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**Rich dynamics of a hepatitis B viral infection model with logistic hepatocyte growth.**
*(English)*
Zbl 1311.92117

Summary: Chronic hepatitis B virus (HBV) infection is a major cause of human suffering, and a number of mathematical models have examined within-host dynamics of the disease. Most previous HBV infection models have assumed that: (a) hepatocytes regenerate at a constant rate from a source outside the liver; and/or (b) the infection takes place via a mass action process. Assumption (a) contradicts experimental data showing that healthy hepatocytes proliferate at a rate that depends on current liver size relative to some equilibrium mass, while assumption (b) produces a problematic basic reproduction number. Here we replace the constant infusion of healthy hepatocytes with a logistic growth term and the mass action infection term by a standard incidence function; these modifications enrich the dynamics of a well-studied model of HBV pathogenesis. In particular, in addition to disease free and endemic steady states, the system also allows a stable periodic orbit and a steady state at the origin. Since the system is not differentiable at the origin, we use a ratio-dependent transformation to show that there is a region in parameter space where the origin is globally stable. When the basic reproduction number, \(R_{0}\), is less than 1, the disease free steady state is stable. When \(R_{0}>1\) the system can either converge to the chronic steady state, experience sustained oscillations, or approach the origin. We characterize parameter regions for all three situations, identify a Hopf and a homoclinic bifurcation point, and show how they depend on the basic reproduction number and the intrinsic growth rate of hepatocytes.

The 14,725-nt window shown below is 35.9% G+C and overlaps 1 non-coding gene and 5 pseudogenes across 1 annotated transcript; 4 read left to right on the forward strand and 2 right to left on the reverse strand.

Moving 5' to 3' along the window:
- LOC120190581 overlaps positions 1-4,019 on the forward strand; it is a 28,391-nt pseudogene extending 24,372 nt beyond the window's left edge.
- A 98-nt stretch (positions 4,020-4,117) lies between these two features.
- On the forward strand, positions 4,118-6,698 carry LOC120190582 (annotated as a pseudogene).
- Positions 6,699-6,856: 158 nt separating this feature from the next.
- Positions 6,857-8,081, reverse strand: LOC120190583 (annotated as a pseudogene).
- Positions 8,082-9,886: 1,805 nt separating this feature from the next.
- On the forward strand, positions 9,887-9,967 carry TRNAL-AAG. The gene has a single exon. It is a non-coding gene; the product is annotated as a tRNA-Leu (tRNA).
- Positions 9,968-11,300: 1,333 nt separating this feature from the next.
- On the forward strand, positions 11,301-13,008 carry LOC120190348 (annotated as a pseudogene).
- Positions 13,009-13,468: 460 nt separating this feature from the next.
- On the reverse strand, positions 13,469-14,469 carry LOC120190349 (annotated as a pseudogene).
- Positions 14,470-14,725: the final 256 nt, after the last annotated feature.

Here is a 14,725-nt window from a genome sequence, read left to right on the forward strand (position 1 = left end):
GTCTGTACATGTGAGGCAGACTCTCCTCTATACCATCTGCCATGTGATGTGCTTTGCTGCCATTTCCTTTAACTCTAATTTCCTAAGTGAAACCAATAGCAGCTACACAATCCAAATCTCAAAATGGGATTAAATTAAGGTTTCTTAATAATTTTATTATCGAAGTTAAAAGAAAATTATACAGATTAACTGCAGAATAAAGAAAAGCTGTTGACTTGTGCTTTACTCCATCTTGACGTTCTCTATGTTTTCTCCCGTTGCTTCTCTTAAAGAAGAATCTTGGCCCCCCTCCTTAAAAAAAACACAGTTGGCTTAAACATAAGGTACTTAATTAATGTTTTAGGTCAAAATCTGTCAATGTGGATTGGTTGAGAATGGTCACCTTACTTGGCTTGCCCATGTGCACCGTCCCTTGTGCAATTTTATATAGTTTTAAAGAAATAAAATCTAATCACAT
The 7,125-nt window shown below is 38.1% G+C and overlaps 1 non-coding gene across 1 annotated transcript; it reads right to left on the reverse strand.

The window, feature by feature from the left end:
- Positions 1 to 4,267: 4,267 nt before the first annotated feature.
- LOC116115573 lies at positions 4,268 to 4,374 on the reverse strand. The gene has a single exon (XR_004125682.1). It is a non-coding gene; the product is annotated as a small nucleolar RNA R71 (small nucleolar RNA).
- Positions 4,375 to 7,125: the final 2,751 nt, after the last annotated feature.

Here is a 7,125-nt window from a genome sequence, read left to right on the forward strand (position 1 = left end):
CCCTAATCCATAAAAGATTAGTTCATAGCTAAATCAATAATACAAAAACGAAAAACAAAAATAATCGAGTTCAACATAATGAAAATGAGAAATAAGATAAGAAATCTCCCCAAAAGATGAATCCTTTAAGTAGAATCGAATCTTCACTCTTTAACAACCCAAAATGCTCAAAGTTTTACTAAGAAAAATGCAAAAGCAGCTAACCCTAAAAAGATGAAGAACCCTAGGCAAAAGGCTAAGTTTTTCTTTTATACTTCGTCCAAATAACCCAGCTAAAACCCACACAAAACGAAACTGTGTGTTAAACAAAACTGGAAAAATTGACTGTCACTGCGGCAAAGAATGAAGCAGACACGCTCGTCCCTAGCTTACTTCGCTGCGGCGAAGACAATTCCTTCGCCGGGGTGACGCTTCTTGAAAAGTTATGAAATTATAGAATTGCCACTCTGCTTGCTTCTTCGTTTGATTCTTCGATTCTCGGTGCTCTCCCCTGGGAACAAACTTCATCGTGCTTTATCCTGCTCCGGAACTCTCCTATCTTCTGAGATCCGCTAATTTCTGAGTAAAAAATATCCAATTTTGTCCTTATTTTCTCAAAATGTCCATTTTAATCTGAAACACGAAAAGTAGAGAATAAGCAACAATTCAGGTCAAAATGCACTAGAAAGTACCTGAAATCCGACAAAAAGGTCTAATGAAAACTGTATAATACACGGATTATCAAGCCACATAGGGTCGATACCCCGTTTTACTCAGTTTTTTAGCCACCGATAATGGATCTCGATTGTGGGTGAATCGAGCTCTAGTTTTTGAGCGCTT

### MSC:

92C60 | Medical epidemiology |

34C23 | Bifurcation theory for ordinary differential equations |

34C25 | Periodic solutions to ordinary differential equations |

92C50 | Medical applications (general) |

### Keywords:

HBV; ratio-dependent transformation; logistic hepatocyte growth; origin stability; Hopf bifurcation; homoclinic bifurcation
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\textit{S. Hews} et al., J. Math. Biol. 60, No. 4, 573--590 (2010; Zbl 1311.92117)

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